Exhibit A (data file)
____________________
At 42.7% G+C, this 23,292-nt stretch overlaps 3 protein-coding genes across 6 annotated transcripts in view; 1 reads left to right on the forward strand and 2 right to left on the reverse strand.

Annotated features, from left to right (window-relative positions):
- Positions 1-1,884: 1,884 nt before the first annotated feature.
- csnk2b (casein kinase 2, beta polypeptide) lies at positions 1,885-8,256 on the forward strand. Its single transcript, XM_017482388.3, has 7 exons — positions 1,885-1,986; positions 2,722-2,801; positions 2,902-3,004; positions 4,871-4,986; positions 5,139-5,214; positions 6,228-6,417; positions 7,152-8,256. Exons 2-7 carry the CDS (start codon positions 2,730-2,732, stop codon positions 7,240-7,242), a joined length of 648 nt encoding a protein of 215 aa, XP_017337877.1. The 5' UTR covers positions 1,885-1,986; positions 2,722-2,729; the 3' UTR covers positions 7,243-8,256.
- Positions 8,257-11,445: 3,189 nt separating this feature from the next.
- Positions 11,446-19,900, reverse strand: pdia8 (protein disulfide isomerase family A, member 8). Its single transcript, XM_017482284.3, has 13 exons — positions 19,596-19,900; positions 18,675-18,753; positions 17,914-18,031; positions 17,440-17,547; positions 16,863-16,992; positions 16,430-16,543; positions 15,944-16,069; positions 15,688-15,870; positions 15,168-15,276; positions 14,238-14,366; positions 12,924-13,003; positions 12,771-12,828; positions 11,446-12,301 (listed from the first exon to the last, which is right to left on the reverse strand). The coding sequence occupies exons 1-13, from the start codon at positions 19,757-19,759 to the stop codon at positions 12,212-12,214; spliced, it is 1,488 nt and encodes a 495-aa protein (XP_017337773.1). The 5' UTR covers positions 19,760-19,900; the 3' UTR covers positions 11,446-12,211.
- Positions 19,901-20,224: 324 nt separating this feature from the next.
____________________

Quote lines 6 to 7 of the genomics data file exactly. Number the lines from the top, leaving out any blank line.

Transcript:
- Positions 11,446-19,900, reverse strand: pdia8 (protein disulfide isomerase family A, member 8). Its single transcript, XM_017482284.3, has 13 exons — positions 19,596-19,900; positions 18,675-18,753; positions 17,914-18,031; positions 17,440-17,547; positions 16,863-16,992; positions 16,430-16,543; positions 15,944-16,069; positions 15,688-15,870; positions 15,168-15,276; positions 14,238-14,366; positions 12,924-13,003; positions 12,771-12,828; positions 11,446-12,301 (listed from the first exon to the last, which is right to left on the reverse strand). The coding sequence occupies exons 1-13, from the start codon at positions 19,757-19,759 to the stop codon at positions 12,212-12,214; spliced, it is 1,488 nt and encodes a 495-aa protein (XP_017337773.1). The 5' UTR covers positions 19,760-19,900; the 3' UTR covers positions 11,446-12,211.
- Positions 19,901-20,224: 324 nt separating this feature from the next.